Pennsylvania Personal Injury Law Firm: When That Text Message Can Wait
Beware – if you send a text message to someone who is driving you may be held responsible for a crash that occurs when the recipient reads and responds while driving.
In Gallatin v. Garfiulo, Pennsylvania Court of Common Pleas Lawrence County Judge John W. Hodge ruled that if the text sender had reason to believe that the recipient would read the text while driving, she/he could be held responsible for the motor vehicle accident.
In this distracted driving case, Laura Garfiulo was text messaging with her “paramour” Timothy Fend and, while distracted, hit a motorcycle driven by Daniel Gallatin. Gallatin was pinned under the vehicle, dragged 100 feet and killed. Gallatin’s estate sued the driver and owner of the vehicle and the texter Fend.
Under Pennsylvania law, texting while driving is illegal.
The Court pointed to Section 3316(a) of the Vehicle Code which provides:
(a) Prohibition -No driver shall operate a motor vehicle on a highway or traffic way in this Commonwealth while using an interactive wireless communications device to send, read or write a text-based communication while the vehicle is in motion. A person does not send, read or write a text-based communication when the person reads, selects or enters a telephone number or name in an interactive wireless communications device for the purpose of activating or deactivating a voice communication or a telephone call.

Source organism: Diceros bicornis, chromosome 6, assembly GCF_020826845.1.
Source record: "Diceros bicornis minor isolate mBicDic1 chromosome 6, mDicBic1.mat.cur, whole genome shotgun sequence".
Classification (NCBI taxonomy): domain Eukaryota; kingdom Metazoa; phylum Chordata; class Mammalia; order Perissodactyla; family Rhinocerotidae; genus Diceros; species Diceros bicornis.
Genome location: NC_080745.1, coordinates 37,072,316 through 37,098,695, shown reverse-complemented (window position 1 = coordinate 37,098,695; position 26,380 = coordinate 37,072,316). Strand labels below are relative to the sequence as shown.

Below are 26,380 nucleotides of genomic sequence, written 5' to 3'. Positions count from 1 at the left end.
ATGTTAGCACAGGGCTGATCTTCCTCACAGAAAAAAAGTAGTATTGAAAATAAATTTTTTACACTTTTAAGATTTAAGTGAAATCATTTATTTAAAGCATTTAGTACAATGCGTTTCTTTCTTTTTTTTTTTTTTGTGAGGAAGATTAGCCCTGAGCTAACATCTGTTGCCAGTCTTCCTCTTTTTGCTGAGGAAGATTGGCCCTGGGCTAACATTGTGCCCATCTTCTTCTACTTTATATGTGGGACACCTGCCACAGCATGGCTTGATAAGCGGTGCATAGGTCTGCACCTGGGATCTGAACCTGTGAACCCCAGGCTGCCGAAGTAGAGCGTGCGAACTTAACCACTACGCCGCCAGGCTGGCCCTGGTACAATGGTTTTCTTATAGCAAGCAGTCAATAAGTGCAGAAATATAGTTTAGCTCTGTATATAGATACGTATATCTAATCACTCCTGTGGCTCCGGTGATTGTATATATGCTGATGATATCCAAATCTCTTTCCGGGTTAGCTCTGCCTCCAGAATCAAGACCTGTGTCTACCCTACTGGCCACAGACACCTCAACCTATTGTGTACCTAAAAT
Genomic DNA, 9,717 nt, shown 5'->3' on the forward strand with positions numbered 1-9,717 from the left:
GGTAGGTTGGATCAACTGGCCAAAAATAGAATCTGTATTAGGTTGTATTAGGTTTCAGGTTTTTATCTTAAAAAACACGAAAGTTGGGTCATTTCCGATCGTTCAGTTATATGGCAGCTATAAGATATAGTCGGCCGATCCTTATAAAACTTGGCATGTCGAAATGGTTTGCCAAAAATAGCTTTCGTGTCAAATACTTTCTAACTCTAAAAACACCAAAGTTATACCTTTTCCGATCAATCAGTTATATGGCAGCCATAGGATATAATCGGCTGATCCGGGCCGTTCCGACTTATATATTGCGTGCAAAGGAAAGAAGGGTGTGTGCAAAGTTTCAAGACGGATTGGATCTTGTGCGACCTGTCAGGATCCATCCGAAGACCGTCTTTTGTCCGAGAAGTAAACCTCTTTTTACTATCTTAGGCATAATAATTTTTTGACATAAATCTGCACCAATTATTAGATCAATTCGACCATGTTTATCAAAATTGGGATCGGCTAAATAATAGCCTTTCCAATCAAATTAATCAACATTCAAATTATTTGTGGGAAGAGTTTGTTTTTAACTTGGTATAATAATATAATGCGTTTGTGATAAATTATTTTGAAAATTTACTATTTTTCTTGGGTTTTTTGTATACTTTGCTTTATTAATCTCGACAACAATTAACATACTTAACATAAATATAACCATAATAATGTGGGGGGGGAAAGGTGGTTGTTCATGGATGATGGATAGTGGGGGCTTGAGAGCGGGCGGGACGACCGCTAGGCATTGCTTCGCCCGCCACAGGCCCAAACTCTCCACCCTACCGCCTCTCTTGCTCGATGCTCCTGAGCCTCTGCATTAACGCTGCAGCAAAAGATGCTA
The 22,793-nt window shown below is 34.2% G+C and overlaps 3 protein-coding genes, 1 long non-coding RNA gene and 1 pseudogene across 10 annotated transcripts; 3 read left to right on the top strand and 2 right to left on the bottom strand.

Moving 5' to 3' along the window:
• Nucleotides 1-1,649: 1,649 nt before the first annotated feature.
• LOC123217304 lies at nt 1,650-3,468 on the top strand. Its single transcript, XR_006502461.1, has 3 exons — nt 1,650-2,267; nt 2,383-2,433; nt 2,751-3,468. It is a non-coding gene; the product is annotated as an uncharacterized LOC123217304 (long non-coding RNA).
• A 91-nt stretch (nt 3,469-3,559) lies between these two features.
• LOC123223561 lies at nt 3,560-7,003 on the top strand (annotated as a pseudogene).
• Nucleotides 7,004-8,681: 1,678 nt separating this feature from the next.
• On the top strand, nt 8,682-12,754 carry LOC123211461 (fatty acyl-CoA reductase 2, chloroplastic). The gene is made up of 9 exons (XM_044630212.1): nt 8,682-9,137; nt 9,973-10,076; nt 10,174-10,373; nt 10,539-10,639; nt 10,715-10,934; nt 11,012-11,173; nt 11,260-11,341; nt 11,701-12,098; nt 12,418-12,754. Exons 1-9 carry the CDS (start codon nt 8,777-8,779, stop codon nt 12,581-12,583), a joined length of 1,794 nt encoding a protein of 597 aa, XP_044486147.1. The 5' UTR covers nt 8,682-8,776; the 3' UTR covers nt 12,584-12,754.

The Court also referenced Section 876 of the Restatement (Second) of Torts which states:
§876 Persons Acting in Concert
For harms resulting to a third person from the tortious conduct of another, one is subject to liability if he
(a) does a tortious act in concert with the other or pursuant to a common design with him, or
(b) knows that the other’s conduct constitutes a breach of duty and gives substantial assistance or encouragement to the other to so conduct himself, or
(c)gives substantial assistance to the other in accomplishing a tortious result and his own conduct, separately considered, constitutes a breach of duty to the third person.
While the Court allowed the claim to proceed against the texter Fend based on the allegation that the texter was acting “in concert” with the driver, the court also noted that, for liability to attach against Fend, he must know or have reason to know that at the time of the accident the person his is texting is driving and will view the text.
The lesson here is clear – distracted driving results in fatalities so if you know your relative/friend cannot resist checking their cellphone do not text.
by Beth Cole, Esq.